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Published on April 14, 2017

Concussions and Kids: Facts Before Fears

Springtime youth soccer is a great way to greet the greening grass with a healthy dose of sprinting and scores. But the risk of concussions is another reality that players – and their parents – face in the sport.

Concussions are brain injuries that can happen in any sport. They usually occur when a player bangs his or her head against something or from a “whiplash-like” movement when you or your child falls or is tripped.

Avera Medical Group sports medicine and pediatrics physician Sam Schimelpfenig, MD, said awareness of concussions is growing, and offers the straight facts on this sometimes-scary injury.

“With soccer, we see more concussions that you might think. The usual cause is falls, like when players’ knees are taken out and they hit their head, or from trying to head the ball,” he said. “It’s especially common when two players bump heads.

The most common symptoms of concussions are headache, dizziness and mental confusion. Concussions are serious, and we’d encourage all players, coaches and parents to err on the side of caution and get any possible head injuries checked out with a doctor.”

Schimelpfenig said unconsciousness is not necessary to be diagnosed with a concussion.

Behavioral changes like increased irritability or depression, a lack of focus or an inability to sleep can be other signs of a concussion.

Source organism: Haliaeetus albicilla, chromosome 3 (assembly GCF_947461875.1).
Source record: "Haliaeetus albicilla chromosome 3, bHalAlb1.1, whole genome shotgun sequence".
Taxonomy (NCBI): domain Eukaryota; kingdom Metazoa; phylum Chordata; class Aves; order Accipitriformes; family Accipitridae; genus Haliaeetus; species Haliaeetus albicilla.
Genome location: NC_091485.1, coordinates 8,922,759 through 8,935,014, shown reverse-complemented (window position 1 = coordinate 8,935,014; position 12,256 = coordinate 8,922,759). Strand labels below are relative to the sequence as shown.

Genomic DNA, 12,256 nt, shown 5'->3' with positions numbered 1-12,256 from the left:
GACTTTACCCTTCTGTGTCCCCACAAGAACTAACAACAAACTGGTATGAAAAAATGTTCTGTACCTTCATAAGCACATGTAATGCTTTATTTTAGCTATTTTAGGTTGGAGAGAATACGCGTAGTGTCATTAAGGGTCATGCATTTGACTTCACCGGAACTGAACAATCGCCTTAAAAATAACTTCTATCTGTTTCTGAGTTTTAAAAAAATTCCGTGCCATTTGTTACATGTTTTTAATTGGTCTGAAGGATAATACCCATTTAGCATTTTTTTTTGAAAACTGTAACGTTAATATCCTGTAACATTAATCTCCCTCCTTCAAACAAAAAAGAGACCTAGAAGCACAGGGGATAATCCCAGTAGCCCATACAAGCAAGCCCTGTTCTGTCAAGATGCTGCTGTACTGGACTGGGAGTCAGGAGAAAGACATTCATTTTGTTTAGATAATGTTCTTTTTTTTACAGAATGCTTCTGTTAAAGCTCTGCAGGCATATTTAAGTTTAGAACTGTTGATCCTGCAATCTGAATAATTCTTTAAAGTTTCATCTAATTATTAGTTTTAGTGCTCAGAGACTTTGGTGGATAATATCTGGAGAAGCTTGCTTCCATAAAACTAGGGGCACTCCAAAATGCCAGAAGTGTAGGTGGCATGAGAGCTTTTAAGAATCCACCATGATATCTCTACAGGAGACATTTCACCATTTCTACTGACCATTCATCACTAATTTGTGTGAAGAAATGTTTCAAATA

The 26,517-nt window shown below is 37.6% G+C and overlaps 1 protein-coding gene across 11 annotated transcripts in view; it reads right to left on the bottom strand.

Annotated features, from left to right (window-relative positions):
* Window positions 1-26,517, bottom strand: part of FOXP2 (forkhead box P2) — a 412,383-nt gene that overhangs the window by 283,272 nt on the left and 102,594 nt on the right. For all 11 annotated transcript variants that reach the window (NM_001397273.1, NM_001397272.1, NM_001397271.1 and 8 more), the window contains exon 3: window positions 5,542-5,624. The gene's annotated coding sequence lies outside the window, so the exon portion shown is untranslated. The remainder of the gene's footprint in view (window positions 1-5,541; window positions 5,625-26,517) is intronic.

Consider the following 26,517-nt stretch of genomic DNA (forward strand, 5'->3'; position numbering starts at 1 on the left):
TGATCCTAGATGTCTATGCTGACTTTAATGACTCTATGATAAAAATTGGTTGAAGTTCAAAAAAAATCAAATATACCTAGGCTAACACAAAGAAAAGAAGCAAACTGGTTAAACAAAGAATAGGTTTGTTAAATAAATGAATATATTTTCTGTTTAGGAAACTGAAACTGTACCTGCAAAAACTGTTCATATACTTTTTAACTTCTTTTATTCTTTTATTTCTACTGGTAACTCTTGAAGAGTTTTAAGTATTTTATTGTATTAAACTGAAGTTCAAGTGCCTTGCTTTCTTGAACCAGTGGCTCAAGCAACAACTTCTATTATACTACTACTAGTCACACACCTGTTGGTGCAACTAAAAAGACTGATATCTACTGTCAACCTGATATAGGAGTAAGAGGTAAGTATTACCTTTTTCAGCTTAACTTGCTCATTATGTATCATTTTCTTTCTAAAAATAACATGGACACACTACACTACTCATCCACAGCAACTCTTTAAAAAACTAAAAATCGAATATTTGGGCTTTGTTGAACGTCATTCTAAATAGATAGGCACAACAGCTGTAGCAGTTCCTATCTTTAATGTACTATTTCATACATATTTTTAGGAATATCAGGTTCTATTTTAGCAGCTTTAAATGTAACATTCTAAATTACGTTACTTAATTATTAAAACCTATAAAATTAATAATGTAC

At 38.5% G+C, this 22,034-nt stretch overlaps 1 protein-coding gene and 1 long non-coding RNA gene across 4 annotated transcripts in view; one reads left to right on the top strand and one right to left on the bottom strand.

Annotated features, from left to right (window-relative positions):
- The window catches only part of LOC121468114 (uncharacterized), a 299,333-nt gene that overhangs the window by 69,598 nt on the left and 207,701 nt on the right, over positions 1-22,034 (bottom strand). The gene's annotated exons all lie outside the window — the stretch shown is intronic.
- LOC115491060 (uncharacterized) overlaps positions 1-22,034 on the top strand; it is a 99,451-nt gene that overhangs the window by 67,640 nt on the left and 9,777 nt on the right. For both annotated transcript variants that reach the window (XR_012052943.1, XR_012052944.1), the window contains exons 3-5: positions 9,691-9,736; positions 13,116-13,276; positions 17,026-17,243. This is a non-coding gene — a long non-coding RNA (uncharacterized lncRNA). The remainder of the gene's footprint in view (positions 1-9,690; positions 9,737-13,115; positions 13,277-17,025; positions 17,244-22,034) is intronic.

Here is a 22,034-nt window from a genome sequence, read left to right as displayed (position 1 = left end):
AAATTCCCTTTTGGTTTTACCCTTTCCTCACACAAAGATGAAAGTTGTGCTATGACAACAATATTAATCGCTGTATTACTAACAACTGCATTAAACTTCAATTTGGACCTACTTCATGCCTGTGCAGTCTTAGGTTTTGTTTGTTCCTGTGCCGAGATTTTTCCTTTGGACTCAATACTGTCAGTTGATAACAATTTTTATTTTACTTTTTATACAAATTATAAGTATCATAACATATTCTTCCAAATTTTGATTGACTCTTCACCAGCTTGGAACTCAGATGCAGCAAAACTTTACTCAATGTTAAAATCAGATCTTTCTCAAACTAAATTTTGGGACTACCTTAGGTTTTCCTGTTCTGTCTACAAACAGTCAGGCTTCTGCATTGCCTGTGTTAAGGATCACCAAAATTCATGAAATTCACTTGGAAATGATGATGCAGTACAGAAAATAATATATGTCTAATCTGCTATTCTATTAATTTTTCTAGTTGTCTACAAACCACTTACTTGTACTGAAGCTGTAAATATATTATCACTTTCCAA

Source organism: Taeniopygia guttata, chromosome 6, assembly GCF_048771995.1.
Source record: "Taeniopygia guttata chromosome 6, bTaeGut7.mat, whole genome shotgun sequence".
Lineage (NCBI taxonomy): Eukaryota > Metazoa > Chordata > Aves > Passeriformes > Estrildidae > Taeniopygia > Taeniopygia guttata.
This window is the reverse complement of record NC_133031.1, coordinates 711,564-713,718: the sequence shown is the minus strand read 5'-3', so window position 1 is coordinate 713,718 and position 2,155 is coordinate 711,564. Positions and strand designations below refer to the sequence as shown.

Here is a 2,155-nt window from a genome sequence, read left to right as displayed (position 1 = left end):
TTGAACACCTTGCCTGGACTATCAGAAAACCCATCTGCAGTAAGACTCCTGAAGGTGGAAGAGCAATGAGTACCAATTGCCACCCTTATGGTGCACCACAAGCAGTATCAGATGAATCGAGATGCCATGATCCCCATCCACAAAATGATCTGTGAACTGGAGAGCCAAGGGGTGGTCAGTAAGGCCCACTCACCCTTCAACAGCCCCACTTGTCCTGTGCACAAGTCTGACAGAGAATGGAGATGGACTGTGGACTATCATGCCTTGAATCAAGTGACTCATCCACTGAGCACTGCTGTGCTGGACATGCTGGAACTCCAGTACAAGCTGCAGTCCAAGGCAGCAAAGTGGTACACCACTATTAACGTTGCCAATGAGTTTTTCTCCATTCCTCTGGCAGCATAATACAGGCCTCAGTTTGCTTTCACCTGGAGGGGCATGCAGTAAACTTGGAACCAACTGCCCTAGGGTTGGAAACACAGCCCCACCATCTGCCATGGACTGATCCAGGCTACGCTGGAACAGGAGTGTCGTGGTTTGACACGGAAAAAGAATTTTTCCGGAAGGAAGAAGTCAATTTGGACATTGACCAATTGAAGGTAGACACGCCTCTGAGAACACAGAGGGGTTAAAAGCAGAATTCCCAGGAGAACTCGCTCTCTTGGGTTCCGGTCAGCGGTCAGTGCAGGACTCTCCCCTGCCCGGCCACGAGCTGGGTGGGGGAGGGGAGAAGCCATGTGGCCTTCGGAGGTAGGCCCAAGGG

“Fortunately most concussions are short-lived, and the symptoms resolve in seven-10 days,” he said. “Because every injury and athlete is unique, your child’s doctor will need to make recommendations about how to treat the concussion and about when it’s OK to return to sports. When this injury lingers, it’s important to have it checked out at an emergency room, an urgent care or during an appointment.”

Go to an ER if your child or loved one with a head injury begins vomiting, acts bizarrely or if their headache gets worse. Or if you’re worried – remember, with brain injuries, it’s best to be cautious.

Know the facts:

  • While bulky, protective head gear for soccer helps reduce risk.
  • Kids should always leave the game and not return if a concussion is suspected; a second head injury can lead to a very serious condition known as second-impact syndrome.
  • Children should refrain from athletics and physical education while recovering from a confirmed concussion; in some cases, due to mental confusion, postponing tests or other school work is wise.
  • Concussions affect each person differently, and while there’s no established medical threshold for the number, people who have one may be more apt to have additional concussions.

“It’s a big deal, and with the NFL and films like ‘Concussion’ in pop culture, the word is getting around,” he said. “Concussions can lead to long-term consequences. The bottom line is safety first. Get medical attention.”

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